Catholic Schools have an Apostolic role in the life of the Church: they do not merely impart knowledge in a general sense, but ought to propagate the Catholic faith and foster the Christian formation of the young. Formation at many levels—spiritual, intellectual, social—must be based on a human formation derived from authentic Christian anthropology. Before a Catholic school can assist students to encounter the world around them, it must help them to understand themselves as persons created in God’s image and likeness, and called to holiness.

Fr. Philip Bochanski

Every choice that a Catholic school makes needs to be in line with this mission. Teens and young adults face many challenges, but few experiences are as profound—or as potentially confusing—as understanding one’s sexual identity, and making sense of new and powerful desires for intimacy, connection and love. In a secular culture that is often relativistic, utilitarian and hedonistic, the teaching of the Catholic Church is more important than ever, and must be spoken with consistency, clarity and charity.

It is not difficult to summarize that teaching: Human beings are created in the image and likeness of God, and called to form loving relationships. “Being man or being woman is a reality which is good and willed by God,” and “everyone, man or woman, should accept and acknowledge his or her sexual identity.” 1 The complementarity of the sexes is “not just a good thing but also beautiful,” and in the context of the permanent, exclusive relationship of husband and wife, “is a root of marriage and family.” 2 “There are absolutely no grounds for considering homosexual unions to be in any way similar or even remotely analogous to God’s plan for marriage and family.” 3 The experience of same sex attractions is not a sin in itself, though the attractions are not good nor a gift from God, insofar as they are desires for sexual intimacy that by its nature excludes the necessary elements of complementarity and procreativity. 4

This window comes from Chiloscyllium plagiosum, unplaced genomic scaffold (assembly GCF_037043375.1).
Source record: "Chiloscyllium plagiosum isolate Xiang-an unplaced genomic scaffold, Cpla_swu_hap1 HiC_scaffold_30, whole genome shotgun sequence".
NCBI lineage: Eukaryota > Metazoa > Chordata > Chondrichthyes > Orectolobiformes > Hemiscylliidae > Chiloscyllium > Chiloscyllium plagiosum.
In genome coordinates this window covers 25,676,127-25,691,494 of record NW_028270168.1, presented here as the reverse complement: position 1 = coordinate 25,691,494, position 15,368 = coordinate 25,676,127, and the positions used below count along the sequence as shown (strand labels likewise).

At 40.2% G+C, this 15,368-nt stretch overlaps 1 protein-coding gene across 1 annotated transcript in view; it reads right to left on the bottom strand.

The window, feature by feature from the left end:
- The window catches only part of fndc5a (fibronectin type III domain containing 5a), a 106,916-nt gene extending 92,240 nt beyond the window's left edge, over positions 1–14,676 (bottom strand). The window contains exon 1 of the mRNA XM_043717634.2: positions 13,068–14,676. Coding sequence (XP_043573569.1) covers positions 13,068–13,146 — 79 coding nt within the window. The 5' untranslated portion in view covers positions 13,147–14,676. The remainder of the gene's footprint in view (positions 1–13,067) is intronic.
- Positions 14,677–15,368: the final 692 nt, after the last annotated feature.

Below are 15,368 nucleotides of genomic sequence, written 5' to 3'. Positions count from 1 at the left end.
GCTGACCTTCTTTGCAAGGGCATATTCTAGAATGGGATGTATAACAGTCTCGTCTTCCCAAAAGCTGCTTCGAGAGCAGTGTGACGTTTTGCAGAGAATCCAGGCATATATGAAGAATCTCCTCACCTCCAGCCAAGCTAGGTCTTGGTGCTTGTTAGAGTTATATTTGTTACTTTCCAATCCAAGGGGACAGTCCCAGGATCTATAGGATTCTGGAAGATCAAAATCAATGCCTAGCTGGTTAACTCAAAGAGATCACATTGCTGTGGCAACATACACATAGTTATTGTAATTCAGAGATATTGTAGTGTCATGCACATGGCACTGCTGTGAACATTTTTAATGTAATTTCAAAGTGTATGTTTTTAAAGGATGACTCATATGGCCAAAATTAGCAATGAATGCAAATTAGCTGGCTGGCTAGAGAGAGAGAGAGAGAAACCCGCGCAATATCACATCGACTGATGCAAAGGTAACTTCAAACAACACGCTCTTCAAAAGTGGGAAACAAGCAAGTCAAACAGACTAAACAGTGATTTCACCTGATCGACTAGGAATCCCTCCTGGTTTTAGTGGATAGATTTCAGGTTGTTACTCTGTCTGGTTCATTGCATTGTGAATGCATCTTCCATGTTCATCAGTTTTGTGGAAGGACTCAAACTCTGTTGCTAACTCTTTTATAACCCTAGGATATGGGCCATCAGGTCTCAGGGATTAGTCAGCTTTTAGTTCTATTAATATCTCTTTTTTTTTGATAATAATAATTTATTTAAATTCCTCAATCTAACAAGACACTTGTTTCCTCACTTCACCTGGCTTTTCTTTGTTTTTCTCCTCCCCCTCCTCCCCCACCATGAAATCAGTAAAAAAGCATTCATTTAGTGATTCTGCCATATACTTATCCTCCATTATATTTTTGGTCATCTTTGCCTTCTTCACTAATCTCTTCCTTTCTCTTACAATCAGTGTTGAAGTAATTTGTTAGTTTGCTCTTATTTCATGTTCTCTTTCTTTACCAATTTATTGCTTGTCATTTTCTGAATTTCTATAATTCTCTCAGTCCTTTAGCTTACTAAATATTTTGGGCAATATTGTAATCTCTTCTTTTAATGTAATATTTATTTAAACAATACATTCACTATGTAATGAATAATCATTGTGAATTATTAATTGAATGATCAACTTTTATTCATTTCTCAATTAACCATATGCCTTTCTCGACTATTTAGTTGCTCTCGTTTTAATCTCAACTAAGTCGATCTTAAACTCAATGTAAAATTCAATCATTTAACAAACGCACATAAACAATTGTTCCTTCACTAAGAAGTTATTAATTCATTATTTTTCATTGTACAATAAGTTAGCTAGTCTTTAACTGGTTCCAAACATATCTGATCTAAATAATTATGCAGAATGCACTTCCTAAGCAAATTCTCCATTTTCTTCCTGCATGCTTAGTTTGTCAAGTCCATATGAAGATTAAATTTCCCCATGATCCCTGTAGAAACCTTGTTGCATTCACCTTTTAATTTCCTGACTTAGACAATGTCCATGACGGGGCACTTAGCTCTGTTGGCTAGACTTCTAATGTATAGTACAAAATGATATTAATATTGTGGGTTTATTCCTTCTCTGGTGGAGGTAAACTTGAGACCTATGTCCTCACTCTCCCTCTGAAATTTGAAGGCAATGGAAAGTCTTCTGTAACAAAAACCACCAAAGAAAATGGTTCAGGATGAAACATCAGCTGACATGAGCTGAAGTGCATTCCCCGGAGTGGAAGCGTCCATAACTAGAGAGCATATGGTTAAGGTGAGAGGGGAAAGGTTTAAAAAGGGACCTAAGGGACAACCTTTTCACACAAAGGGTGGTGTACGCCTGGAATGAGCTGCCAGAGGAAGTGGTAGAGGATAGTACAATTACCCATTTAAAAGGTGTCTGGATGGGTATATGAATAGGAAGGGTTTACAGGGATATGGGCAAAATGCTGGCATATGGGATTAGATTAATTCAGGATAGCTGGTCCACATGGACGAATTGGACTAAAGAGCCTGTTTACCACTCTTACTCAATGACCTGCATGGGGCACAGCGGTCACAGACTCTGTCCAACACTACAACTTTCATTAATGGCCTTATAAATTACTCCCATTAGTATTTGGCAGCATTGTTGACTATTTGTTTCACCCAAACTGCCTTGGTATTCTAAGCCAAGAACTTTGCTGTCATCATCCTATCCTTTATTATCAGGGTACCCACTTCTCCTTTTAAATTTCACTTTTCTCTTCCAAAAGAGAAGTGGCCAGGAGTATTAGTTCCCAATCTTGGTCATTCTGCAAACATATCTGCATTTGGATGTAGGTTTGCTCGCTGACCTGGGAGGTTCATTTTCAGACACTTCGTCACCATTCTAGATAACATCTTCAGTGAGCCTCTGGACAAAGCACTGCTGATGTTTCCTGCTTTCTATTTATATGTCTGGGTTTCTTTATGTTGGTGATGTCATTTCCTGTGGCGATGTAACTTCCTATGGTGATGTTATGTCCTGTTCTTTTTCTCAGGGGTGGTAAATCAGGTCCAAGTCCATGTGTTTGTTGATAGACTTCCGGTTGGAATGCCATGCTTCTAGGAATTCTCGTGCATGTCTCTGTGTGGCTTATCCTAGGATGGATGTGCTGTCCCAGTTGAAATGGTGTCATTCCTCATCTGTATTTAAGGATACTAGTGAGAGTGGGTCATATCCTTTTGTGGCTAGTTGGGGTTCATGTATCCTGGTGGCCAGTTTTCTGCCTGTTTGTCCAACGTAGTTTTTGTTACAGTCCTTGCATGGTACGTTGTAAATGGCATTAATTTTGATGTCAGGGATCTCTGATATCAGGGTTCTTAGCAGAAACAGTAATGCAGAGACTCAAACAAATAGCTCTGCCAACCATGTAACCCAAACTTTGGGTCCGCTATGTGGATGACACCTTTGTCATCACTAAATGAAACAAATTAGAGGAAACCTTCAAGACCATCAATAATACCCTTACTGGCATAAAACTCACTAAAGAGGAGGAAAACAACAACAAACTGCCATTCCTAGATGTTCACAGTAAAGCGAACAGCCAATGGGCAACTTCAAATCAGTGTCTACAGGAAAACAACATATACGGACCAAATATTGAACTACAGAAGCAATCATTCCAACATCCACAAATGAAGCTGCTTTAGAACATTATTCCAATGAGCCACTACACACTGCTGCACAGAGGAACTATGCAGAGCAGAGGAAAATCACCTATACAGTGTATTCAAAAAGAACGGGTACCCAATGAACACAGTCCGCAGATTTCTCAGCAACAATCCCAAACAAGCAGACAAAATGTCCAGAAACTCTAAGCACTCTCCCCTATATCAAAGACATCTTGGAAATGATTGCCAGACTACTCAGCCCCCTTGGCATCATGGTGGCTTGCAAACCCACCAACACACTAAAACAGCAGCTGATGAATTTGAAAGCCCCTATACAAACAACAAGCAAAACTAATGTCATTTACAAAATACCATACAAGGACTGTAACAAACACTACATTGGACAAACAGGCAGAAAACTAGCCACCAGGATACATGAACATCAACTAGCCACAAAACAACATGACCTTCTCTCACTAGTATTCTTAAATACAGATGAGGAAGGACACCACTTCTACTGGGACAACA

“Every person, regardless of sexual orientation, ought to be respected in his or her dignity and treated with consideration, while ‘every sign of unjust discrimination’ is to be carefully avoided, particularly any form of aggression and violence.” 5 But Catholic school teachers and administrators need to take care not to tacitly approve of same-sex unions or transgender ideology, even in the context of attempting to promote self-esteem or prevent bullying. A school cannot advocate or celebrate relationships or conduct which contradict Church teaching, without failing the very students it is called to form. This will often mean that faculty and administrators will have to propose and defend positions that are countercultural, and which may be strongly opposed by secular society and even some fellow Catholics.

The goal of every Catholic educator should be to “speak the truth in love,” as Saint Paul advises. 6 Of course this means treating every person with “respect, compassion and sensitivity,” as the Catechism insists. 7 It also means being honest about the demands of the Gospel, and accompanying each student along the path that God has marked out for human happiness and fulfillment.

(Endnotes)
1 Catechism of the Catholic Church, nn. 369, 2333.
2 Pope Francis, Address to Participants in the International Colloquium on the Complementarity Between Man and Woman (the Humanum Conference), November 17, 2014.
3 Fourteenth Ordinary General Assembly of the Synod of Bishops (2015), Relatio Finalis, no.76.